No Bull Economics Lessons

Macroeconomics & Microeconomics Concepts You Must Know

Unit 1: Top 10 Basic Economic Concepts to Know (Macro/Micro)



Unit 1: Top 10 things you must know for the first unit of economics class. This overview is geared toward college-level principles of Macro and Micro courses and students enrolled in AP Economics & IB classes. Top 10 Basic Concepts covered in this video: #1. Scarcity, #2. Opportunity Cost, #3. Production Possibilities Curve, #4. Law of Increasing Cost, #5. Absolute vs. Comparative Advantage, #6. Diminishing Marginal Utility, #7. Supply and Demand, #8. Shortage vs. Surplus, #9. Shifts in Demand and Supply, #10. Dual Shifts of Demand and Supply.

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1.1 Scarcity, Resources, & Opportunity Costs (Macro/Micro)

 
Learning objectives:
1. Students will be able to define Economics.
2. Students will be able to explain the economic problem of scarcity.
3. Students will be able to list and explain the 4 factors of production.
4. Students will be able to identify the resource payments for the factors of production.
5. Students will be able to determine an opportunity cost.
6. Students will be able to explain how the studies of Macroeconomics and Microeconomics differ.

1.2 Production Possibilities Frontier (Macro/Micro)


Learning objectives:
1. Students will be able to understand the simplified assumptions of an economy's production possibilities curve.
2. Students will be able to explain the concept of productive efficiency and how it relates to the production possibilities frontier.
3. Students will be able to illustrate unemployment using a PPC.
4. Students will be able to explain why it is possible for an economy to produce beyond its PPC in the present.
5. Students will be able to show economic growth using a PPC.
6. Students will be able to explain how the shape of a PPC reflects opportunity cost.

1.3 Comparative Advantage and Trade (Macro/Micro)

 
Learning objectives:
1. Students will be able to explain what a straight-line production possibilities frontier indicates. 
2. Students will be able to determine which economy has an absolute advantage in production.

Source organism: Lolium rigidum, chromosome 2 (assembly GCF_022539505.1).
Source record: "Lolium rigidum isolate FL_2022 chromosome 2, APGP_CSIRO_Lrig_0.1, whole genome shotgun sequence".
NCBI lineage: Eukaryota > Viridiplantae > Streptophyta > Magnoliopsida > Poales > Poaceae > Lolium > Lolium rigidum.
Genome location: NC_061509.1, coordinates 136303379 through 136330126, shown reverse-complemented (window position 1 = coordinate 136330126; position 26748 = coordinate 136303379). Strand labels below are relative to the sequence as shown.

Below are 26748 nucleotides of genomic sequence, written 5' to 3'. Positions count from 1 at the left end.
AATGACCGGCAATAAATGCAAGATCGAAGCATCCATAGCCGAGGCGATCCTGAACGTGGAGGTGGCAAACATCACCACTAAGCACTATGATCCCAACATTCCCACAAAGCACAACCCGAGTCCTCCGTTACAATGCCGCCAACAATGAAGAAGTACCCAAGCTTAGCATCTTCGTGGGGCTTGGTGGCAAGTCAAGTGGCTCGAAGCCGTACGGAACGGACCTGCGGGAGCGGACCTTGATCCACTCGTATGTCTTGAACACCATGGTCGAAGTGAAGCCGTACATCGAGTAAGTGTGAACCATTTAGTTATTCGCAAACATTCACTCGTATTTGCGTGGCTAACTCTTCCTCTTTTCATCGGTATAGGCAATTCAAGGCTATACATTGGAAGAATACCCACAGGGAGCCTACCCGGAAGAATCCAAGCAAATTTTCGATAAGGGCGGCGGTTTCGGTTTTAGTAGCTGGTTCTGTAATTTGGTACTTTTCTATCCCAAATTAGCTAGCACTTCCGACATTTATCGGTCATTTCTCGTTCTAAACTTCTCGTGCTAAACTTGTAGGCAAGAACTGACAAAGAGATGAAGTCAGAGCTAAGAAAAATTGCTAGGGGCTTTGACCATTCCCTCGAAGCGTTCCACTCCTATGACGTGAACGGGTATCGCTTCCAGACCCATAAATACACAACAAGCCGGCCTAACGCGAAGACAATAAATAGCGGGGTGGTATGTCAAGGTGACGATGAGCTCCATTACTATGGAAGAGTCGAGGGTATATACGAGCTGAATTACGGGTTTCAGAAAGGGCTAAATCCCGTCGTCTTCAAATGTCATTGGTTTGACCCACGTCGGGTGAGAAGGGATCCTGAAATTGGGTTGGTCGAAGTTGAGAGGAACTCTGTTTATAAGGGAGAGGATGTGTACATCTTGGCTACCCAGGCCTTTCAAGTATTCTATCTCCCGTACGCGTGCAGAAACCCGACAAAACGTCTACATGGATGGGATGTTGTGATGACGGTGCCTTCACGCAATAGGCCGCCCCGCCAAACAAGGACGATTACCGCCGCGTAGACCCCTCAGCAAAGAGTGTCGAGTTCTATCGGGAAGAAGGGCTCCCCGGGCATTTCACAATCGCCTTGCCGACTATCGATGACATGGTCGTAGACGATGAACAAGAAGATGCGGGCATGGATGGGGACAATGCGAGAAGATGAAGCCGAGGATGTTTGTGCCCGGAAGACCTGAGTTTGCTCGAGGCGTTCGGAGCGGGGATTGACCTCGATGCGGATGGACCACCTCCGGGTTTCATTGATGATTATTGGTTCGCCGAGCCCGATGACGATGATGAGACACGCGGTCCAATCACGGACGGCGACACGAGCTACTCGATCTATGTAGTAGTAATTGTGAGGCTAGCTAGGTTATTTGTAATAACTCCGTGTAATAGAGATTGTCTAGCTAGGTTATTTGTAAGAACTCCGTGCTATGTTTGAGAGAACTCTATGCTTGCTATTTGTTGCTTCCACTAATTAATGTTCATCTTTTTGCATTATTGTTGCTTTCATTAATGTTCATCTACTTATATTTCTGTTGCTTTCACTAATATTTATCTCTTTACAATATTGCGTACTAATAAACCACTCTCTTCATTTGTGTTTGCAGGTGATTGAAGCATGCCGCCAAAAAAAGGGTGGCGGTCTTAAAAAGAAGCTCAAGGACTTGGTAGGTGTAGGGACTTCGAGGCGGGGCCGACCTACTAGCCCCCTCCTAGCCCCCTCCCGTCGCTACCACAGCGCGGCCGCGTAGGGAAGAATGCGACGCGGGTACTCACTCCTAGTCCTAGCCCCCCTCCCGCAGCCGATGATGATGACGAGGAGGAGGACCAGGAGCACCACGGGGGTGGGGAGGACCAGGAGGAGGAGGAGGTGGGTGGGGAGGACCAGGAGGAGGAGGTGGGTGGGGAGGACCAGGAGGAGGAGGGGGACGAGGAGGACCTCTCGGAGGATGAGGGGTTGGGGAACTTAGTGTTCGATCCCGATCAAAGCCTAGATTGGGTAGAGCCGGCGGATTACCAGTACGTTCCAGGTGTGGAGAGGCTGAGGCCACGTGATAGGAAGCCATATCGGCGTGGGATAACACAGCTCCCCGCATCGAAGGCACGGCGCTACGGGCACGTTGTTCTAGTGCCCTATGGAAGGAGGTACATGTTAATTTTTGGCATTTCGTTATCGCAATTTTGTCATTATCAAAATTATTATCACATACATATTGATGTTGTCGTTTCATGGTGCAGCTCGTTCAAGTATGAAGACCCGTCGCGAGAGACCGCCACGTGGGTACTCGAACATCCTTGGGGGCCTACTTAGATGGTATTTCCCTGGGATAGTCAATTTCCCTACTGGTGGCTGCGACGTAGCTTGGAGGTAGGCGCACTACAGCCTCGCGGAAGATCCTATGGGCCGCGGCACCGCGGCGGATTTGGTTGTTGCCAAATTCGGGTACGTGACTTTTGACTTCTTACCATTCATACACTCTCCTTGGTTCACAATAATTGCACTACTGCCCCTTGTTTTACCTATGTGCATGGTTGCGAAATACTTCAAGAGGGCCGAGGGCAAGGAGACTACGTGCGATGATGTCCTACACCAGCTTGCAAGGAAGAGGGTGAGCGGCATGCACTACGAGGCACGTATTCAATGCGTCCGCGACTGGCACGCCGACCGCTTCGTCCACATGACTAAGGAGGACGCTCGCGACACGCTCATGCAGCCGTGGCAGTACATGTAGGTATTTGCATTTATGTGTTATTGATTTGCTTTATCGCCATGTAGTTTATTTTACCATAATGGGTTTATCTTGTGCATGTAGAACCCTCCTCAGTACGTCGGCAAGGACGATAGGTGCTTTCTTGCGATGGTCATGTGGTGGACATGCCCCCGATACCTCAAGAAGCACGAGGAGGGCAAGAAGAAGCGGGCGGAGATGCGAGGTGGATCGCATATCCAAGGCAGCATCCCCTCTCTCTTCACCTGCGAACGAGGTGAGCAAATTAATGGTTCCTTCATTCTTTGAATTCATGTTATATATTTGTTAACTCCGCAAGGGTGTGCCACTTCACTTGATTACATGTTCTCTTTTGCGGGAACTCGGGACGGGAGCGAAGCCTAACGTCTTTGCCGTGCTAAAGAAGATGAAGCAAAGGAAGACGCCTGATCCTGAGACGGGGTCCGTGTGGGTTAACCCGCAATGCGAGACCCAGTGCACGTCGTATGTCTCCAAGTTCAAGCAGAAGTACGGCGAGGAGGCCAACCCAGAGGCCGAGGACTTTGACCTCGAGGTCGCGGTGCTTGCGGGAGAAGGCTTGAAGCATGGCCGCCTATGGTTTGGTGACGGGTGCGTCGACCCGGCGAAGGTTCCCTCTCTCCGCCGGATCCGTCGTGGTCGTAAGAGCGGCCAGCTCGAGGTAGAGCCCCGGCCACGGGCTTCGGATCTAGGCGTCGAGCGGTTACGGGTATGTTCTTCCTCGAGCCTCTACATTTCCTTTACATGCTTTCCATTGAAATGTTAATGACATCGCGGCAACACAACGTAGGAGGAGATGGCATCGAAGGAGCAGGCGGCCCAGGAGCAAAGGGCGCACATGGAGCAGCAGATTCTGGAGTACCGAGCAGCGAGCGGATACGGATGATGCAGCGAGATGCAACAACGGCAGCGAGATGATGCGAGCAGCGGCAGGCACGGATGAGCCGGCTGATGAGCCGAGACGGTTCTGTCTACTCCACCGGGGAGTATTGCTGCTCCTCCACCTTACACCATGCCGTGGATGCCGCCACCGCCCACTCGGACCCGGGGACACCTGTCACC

3. Students will be able to calculate the opportunity cost of producing a good using a straight-line PPF.
4. Students will be able to determine which country has a comparative advantage.
5. Students will be able to determine what good an economy will specialize in the production of and Export / Import. 6. Students will be able to determine whether an economy will benefit from a trade.

1.4 Circular Flow Model (Macro/Micro)


Learning objectives:
1. Students will be able to explain how the factor market is different from the product market.
2. Students will be able to identify the flows in product and factor markets.
3. Students will be able to show what households provide businesses in the factor market.
4. Students will be able to understand how businesses incur costs in the factor market.
5. Students will be able to explain the role of the government in the expanded version of the circular flow model.

1.5 Supply and Demand (Macro/Micro)


Learning objectives:
1. Students will be able to explain why the demand curve downward sloping.
2. Students will be able to explain why the supply curve upward sloping.
3. Students will be able to identify a temporary surplus in a market.
4. Students will be able to identify a temporary shortage?
5. Students will be able to determine how a market will respond to a surplus or shortage.

1.6 Shifting Supply and Demand (Macro/Micro)


Learning objectives:
1. Students will be able to list and explain the determinants (shift factors) of demand.
2. Students will be able to determine what will happen to the price and quantity of good Good B when the price of substitute Good A increases.
3. Students will be able to list and explain the determinants of supply.
4. Students will be able to determine what will happen to market price and quantity when resource prices increase.
5. Students will be able to explain possible outcomes supply and demand curves shift at the same time.

1.7 Price Ceilings (Macro/Micro)

Learning objectives:
1. Students will be able to illustrate an effective price ceiling using supply and demand models.
2. Students will be able to explain the effects of a price ceiling in a given market. 
3. Students will be able to identify the changes in consumer surplus and producer surplus that result from a ceiling price. 
4. Students will be able to discuss how government price controls lead to misallocations of economic resources and create deadweight loss.

1.8 Price Floors (Macro/Micro)

Learning objectives:
1. Students will be able to illustrate an effective price floor using supply and demand models.
2. Students will be able to explain the effects of a price floor in a given market. 
3. Students will be able to identify the changes in consumer surplus and producer surplus that result from a floor price. 
4. Students will be able to discuss how government price controls, such as price floors, lead to misallocations of economic resources and create deadweight loss.

Basic Economic Concepts Review Sheet

  • Economics is the study of how people or societies satisfy wants with limited or scarce resources. 
  • Scarcity is the condition where unlimited human wants face limited resources
  • There is no such thing as a free lunch
  • Three basic questions: What must we produce?  How should we produce it?  For whom should we produce?
  • Macroeconomics is the study of the economy as a whole (forest)
  • Microeconomics is the study of individual parts of the economy (trees).
  • Factors of Production:  Land (Natural Resources), Labor (Human Capital), Capital (Tools, Machinery, Plant), and Entrepreneurs (Risk-Taker who combines land, labor, and capital) produce goods and services. Also known as economic resources, economic inputs, or scarce resources.
  • Goods are items that satisfy an economic want.